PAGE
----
But here we were years later, Archbishop Desmond Tutu and I. We exchanged pleasantries. He asked what I was up to. Not much, I said. Writing. I asked what he was up to. Not much, he said. Living on the south side. Hanging out, looking for a job.

We arrived at my destination. I exited the cripple bus. I bade Archbishop Desmond Tutu Godspeed. He bade me Godspeed back.

I had lunch with my friend. And a fine lunch it was. And then I took time to just take in the day. I rolled leisurely up Dearborn Street toward Madison. About 20 yards ahead, I saw a crippled panhandler on the corner. Holy shit! It was Archbishop Desmond Tutu! I froze in my tracks. My first instinct was to quickly run hide behind the nearest pillar before he saw me. What should I do? Roll right past him and pretend I didn’t see him? No! That’s rude! Roll right up to him and offer to put him in touch with resources that can help him get off the street? Oh hell no! That’s even ruder! He’s not a fucking heroin addict! Give him money? No, he might be insulted! Don’t give him money? No, he might be insulted! I was so torn and confused!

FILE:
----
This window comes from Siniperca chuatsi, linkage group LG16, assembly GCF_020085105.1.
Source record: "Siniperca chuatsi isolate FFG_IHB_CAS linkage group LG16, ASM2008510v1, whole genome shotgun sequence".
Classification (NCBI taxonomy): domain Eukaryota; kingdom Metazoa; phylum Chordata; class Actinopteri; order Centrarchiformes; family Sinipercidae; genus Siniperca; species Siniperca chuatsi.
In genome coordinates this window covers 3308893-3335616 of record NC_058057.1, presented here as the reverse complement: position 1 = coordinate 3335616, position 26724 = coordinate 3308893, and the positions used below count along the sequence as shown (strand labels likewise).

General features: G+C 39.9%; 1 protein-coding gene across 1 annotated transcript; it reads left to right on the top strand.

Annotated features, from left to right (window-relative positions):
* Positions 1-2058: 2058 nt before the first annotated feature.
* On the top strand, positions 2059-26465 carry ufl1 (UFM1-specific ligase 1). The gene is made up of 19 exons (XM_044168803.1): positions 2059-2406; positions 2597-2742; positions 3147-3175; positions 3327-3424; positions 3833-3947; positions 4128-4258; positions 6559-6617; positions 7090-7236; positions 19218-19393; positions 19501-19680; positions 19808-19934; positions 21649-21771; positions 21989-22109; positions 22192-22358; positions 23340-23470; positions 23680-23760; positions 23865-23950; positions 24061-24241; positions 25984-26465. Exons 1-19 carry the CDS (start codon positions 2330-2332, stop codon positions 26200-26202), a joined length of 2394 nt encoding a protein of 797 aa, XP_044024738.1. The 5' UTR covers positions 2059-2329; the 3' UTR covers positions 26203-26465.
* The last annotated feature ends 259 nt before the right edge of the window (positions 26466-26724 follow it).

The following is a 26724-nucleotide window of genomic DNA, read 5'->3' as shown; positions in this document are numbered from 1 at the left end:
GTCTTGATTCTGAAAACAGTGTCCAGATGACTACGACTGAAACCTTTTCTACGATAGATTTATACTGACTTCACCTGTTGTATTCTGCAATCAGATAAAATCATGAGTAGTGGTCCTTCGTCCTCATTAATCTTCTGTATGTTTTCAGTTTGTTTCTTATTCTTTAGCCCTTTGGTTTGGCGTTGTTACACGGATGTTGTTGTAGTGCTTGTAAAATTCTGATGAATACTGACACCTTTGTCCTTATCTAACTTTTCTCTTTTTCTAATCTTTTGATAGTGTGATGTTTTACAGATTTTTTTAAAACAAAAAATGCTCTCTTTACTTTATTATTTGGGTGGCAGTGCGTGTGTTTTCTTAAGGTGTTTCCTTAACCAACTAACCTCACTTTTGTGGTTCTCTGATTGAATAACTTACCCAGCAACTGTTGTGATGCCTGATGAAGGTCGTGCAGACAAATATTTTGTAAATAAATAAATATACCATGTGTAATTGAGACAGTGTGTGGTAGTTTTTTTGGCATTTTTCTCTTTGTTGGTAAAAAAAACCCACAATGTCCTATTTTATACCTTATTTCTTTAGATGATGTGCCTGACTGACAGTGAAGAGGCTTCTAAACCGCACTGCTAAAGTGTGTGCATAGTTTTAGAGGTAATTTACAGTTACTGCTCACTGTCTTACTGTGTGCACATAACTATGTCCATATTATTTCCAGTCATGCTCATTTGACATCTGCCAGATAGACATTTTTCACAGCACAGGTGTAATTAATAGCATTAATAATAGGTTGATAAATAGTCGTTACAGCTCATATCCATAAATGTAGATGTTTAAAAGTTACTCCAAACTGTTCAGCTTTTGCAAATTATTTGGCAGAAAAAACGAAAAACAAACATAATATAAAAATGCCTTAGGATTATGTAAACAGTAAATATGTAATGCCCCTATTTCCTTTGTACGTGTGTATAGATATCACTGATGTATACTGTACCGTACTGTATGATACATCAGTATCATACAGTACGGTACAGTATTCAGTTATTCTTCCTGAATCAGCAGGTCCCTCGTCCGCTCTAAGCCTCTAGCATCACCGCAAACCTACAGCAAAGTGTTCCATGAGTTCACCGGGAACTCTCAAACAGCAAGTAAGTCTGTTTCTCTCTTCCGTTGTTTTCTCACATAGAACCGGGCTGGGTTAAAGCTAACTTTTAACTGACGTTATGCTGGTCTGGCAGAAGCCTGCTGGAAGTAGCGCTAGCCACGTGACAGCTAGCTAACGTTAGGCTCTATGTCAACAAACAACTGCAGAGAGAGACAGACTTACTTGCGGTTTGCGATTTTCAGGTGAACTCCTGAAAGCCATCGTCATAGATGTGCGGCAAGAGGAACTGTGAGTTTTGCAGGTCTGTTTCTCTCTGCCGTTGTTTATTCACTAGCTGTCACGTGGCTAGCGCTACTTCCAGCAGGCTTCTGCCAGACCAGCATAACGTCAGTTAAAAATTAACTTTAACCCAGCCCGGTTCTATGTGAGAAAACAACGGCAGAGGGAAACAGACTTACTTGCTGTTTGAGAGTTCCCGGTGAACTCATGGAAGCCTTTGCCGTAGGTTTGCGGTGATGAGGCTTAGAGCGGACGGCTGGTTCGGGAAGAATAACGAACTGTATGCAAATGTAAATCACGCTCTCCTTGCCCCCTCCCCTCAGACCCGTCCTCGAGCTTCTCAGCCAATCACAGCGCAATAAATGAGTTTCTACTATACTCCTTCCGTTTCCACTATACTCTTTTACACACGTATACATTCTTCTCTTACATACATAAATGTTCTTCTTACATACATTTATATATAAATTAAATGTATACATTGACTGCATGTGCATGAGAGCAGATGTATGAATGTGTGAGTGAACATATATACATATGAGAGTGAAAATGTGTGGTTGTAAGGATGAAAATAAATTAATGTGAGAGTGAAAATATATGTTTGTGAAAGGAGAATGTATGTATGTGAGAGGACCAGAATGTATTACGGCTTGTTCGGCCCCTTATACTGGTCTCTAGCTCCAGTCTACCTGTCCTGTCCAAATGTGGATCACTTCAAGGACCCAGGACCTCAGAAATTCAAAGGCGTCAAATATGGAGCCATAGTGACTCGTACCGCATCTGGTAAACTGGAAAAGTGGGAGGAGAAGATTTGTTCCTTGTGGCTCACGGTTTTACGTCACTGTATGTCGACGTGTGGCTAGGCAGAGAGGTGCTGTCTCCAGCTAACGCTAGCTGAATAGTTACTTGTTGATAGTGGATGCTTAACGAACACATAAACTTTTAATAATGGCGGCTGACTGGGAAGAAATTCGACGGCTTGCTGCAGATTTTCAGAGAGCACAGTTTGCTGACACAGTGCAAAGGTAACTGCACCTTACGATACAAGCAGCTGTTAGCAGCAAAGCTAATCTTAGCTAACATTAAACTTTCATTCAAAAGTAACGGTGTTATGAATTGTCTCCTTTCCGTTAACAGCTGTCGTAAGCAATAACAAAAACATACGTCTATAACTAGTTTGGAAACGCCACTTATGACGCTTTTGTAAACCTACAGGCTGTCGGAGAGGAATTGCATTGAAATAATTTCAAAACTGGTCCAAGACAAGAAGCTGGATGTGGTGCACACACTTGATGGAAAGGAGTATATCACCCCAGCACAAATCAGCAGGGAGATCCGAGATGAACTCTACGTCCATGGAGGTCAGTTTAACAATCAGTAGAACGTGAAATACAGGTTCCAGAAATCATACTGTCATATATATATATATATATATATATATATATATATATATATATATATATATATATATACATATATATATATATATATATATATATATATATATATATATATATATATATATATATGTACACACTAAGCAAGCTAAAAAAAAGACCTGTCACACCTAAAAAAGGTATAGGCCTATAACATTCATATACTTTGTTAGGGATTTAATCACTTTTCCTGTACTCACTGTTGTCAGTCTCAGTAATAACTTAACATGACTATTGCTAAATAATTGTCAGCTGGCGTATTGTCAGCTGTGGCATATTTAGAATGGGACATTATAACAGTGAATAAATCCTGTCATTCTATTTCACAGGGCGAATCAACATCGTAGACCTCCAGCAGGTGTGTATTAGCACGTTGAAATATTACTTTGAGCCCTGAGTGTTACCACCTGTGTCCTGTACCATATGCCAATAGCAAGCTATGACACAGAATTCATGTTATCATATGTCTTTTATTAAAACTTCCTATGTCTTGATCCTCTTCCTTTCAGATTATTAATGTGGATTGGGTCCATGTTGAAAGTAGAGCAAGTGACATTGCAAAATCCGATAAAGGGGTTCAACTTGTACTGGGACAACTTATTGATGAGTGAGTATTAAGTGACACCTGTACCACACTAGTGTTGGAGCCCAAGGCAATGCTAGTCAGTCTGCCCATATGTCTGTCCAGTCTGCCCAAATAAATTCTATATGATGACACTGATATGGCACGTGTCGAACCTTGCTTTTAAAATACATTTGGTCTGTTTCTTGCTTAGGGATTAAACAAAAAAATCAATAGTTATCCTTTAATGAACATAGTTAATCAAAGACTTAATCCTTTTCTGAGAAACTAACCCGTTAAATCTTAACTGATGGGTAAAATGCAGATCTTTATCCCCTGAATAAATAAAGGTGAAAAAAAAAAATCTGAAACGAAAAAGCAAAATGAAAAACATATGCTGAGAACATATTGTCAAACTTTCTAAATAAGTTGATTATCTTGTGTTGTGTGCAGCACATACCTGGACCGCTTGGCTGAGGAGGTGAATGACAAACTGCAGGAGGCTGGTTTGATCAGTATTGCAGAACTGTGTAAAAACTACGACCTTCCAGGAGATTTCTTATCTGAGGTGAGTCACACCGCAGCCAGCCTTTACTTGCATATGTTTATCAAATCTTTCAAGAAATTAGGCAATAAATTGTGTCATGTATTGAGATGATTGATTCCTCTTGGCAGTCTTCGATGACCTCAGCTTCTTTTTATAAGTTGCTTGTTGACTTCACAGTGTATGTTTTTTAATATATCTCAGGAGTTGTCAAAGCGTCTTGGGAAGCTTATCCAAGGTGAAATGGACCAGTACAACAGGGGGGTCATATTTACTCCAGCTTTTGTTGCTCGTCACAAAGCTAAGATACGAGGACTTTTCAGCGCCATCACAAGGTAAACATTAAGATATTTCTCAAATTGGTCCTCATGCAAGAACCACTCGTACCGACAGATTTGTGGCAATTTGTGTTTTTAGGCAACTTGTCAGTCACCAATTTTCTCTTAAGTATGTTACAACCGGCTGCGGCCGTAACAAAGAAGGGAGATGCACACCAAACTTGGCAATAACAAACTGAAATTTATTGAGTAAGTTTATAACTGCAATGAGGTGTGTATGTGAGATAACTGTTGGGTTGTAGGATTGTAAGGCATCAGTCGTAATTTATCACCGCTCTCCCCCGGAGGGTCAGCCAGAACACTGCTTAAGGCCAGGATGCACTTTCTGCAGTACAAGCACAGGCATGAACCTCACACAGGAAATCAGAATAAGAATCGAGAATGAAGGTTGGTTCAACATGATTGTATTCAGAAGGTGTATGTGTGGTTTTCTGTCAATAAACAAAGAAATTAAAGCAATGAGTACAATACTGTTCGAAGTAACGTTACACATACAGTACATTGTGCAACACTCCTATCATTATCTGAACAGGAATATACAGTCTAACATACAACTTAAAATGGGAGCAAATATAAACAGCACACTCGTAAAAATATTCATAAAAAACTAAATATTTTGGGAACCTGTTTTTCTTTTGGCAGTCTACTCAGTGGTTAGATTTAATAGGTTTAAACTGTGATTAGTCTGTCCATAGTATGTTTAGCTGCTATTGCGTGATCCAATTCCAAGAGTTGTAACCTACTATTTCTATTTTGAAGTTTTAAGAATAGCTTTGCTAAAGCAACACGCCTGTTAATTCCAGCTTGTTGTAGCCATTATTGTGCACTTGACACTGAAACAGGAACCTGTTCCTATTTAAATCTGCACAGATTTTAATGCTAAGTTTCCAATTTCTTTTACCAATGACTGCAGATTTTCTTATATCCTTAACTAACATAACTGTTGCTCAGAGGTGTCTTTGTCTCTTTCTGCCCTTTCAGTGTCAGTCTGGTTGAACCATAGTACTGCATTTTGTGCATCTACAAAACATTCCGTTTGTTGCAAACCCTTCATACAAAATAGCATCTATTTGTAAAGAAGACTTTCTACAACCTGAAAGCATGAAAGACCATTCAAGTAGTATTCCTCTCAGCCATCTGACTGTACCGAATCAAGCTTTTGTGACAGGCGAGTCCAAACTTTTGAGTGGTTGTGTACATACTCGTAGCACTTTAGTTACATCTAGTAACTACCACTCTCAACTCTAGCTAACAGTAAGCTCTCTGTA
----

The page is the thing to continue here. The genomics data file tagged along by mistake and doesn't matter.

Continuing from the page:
So I retreated. I went back to Monroe Street, crossed Dearborn there and proceeded toward Madison on the opposite side of the street from where Archbishop Desmond Tutu was panhandling. I managed to successfully avoid him, just like back at the cripple school.

(Smart Ass Cripple is completely reader supported. Contributing to the tip jar, purchasing books and subscribing through Amazon Kindle keeps us going. Please help if you can.)